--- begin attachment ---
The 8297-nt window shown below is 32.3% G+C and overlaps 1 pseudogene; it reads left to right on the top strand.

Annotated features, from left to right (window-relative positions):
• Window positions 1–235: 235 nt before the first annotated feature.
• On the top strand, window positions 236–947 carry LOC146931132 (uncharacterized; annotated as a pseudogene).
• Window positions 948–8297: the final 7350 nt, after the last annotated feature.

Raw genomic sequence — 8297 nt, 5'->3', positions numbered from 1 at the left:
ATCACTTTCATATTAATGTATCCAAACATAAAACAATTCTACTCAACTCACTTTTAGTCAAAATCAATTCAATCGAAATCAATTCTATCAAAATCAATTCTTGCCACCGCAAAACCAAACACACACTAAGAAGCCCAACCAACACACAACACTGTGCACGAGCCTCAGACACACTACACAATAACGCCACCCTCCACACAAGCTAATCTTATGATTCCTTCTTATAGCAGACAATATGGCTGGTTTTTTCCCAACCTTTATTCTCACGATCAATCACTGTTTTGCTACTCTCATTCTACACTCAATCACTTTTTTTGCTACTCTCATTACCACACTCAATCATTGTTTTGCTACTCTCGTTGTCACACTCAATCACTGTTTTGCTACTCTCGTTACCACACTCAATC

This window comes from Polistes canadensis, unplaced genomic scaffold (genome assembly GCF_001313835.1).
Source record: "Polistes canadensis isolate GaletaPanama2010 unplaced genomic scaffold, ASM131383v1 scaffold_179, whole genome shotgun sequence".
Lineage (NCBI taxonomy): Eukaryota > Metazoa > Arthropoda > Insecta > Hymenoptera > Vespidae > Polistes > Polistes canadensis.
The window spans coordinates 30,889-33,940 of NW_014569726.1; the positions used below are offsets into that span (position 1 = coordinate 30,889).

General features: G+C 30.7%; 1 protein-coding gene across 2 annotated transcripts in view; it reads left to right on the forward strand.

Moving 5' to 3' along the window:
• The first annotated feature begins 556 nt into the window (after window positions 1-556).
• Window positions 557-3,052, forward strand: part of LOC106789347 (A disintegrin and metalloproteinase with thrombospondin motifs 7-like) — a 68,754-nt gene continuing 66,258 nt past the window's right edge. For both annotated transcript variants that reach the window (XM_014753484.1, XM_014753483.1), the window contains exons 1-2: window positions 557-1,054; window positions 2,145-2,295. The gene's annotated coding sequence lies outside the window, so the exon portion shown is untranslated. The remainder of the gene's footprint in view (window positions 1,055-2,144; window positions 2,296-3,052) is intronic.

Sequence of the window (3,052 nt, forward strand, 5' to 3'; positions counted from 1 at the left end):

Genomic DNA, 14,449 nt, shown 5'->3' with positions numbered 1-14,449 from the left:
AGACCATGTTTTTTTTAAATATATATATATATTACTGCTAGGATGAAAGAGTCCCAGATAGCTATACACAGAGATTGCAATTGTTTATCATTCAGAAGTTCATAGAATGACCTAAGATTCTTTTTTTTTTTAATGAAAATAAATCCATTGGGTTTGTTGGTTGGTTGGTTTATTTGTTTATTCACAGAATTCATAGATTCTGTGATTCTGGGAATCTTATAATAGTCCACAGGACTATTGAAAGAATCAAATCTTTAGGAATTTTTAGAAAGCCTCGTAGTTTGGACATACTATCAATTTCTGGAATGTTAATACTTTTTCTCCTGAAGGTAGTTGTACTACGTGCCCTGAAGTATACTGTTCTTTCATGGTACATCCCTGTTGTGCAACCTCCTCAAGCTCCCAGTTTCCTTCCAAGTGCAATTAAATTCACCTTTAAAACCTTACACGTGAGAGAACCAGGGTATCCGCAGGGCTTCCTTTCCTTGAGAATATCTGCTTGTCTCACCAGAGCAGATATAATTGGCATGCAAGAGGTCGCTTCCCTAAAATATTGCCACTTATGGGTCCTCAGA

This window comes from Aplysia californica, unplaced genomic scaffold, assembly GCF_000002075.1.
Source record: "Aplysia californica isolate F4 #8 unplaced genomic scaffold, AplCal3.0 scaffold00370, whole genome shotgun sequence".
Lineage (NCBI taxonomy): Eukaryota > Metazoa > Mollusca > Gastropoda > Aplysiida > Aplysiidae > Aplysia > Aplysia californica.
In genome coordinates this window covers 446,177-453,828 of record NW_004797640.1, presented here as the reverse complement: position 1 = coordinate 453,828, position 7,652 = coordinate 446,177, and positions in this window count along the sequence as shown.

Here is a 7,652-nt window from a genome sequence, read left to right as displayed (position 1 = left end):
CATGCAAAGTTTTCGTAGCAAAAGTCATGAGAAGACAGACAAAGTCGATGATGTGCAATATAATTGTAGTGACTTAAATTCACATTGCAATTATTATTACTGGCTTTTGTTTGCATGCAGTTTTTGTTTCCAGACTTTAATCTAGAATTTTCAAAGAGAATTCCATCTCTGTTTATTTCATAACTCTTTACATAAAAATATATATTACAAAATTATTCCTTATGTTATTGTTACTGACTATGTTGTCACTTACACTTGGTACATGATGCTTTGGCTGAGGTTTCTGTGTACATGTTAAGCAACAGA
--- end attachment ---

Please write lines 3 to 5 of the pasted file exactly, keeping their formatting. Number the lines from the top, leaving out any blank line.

• Window positions 1–235: 235 nt before the first annotated feature.
• On the top strand, window positions 236–947 carry LOC146931132 (uncharacterized; annotated as a pseudogene).
• Window positions 948–8297: the final 7350 nt, after the last annotated feature.